Looking at “Hunters in the Snow”
16, April 2014 § 4 Comments
by Jane Morris Pack
To celebrate Slow Art Day I give my reactions to the Bruegel painting, ‘Hunters in the Snow”.
Stendhal, the French author, fainted the first time he laid eyes on Santa Croce in Florence. The “Stendhal Syndrome” as it is now referred to, is an overwhelming emotional reaction which sometimes accompanies the viewing of great art. The opposite reaction might be called “The Mona Lisa Syndrome” which is the disappointment many feel in front of this small, dark portrait about which they have such great expectations.
Several years ago I went to see my favorite work of art, ‘The Hunters in the Snow’ by Bruegel now in the Kunsthistorisches Museum, Vienna. I had known it only from reproduction. In anticipating my response I wondered whether I would be like Stendhal and faint in front of the masterpiece. My son promised to stand behind me when I first encountered the work, should he need to catch me. Of all the possible reactions I imagined, I didn’t expect to experience the one I had. I entered the room, found the painting, noticed it was larger than I had thought and then… I couldn’t see it. It felt like there was a curtain between my eyes and the painting. It communicated nothing to me, I felt no relationship to its story or its characters. I almost couldn’t see the colors or surface as though I was wearing dark glasses. Other Bruegel’s in the room were powerful and compelling. “The Gloomy Day” seemed to smell of loamy soil and an approaching storm. The yellow coat of a man in “The Conversion of Saul” made my heart thump, but “The Hunters in the Snow” was invisible to me. After six hours in the museum we left with no change in my response. The next day I returned to the museum and at last, the painting opened to me, the surface receded and the distant mountains shivered in the winter light.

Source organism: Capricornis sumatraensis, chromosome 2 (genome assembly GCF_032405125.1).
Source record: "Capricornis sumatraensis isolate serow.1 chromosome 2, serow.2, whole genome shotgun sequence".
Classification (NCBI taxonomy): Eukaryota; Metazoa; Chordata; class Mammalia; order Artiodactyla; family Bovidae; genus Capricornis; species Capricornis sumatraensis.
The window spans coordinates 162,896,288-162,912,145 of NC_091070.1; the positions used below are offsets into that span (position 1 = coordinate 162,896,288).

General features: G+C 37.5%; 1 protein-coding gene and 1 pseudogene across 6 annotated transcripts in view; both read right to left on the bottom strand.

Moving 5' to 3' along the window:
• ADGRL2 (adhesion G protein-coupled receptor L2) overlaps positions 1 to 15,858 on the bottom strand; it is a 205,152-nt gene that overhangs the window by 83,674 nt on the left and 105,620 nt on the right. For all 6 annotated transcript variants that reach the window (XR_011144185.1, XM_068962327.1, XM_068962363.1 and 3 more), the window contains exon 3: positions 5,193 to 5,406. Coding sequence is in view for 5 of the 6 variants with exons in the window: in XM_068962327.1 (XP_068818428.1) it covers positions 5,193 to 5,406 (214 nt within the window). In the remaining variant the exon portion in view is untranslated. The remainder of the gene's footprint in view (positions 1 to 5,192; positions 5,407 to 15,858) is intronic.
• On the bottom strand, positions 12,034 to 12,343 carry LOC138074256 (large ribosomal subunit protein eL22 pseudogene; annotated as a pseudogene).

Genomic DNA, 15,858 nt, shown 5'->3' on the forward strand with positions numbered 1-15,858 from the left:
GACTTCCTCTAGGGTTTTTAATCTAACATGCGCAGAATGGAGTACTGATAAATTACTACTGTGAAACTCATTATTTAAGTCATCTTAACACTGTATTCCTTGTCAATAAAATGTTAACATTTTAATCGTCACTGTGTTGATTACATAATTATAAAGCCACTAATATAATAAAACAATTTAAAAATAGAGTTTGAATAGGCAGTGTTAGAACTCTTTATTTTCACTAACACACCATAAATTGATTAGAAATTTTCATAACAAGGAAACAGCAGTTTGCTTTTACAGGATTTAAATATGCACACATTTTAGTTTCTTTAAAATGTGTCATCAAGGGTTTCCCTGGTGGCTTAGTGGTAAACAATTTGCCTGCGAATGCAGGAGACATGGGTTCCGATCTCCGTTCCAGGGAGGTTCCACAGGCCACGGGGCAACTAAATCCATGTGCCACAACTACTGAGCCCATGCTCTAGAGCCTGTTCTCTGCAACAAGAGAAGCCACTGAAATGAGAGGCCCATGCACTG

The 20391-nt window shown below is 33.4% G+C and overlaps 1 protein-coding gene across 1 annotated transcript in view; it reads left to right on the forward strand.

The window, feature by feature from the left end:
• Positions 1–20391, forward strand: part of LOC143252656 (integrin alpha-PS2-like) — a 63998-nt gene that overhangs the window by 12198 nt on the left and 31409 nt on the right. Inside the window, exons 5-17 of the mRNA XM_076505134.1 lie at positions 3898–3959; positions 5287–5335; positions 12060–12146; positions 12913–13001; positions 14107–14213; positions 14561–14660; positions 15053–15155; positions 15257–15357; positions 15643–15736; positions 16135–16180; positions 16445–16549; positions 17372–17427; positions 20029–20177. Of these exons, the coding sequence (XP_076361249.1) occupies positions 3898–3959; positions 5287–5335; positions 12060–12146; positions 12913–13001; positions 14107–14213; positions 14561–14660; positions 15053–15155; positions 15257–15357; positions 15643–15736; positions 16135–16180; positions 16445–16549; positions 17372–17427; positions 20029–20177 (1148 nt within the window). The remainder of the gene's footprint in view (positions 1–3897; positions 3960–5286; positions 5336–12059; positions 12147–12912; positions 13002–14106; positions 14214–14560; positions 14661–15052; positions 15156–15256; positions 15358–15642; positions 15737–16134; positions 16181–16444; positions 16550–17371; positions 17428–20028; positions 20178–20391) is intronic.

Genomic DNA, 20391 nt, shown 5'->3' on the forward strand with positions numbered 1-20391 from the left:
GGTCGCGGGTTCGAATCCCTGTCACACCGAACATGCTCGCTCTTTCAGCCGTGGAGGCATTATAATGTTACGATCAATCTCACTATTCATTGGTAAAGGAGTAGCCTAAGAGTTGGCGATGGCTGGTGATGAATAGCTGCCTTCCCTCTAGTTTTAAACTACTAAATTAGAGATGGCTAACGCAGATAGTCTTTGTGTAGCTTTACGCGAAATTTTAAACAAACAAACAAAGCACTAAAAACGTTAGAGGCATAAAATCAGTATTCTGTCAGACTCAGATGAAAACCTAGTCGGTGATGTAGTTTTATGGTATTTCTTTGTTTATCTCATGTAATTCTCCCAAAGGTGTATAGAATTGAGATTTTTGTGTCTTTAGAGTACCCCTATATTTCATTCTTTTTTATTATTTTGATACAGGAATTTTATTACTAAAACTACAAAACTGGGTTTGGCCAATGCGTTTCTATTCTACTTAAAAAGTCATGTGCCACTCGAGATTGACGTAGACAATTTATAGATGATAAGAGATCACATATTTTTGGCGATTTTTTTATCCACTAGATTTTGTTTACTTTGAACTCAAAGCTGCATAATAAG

The whine of tired dogs, the pitchy smell of wood smoke and the crunch of brittle snow fill the air. Dark trees etch into the grey green sky as ice skaters group and scurry across the frozen river. The hunters tramp through the crusted snow, pushing their exhausted legs toward home and warmth. Outside a nearby inn, a glowing fire melts the ground snow as peasants singe boar bristles in the flames. Nostalgia pulls on my memory, but for what place and what time? The scene is timeless and could be anywhere. It is said to be one of the earliest depictions of pure nature without religious overtones nor moralizing principals. Bruegel’s love of life, his catalog of human events and emotions, are here before us. How does this painting make me feel so much that is so hard to put into words?
The second day, I was finally able to see the painting as paint. The snow is not white but a warm grey brown. The figures are dark and mysterious, mostly silhouette, rounded though few details show. The yellowed branches in the foreground are far more important in the true painting than I had thought as they establish the plane on which the viewer stands, everything else sliding down the hill into deep perspective. The figures on the ice become progressively more transparent as they recede. Black birds rend the air, creating motion. The geometric shapes of snow topped roofs lend abstraction. But all of these elements do not explain the hold this painting has on my soul.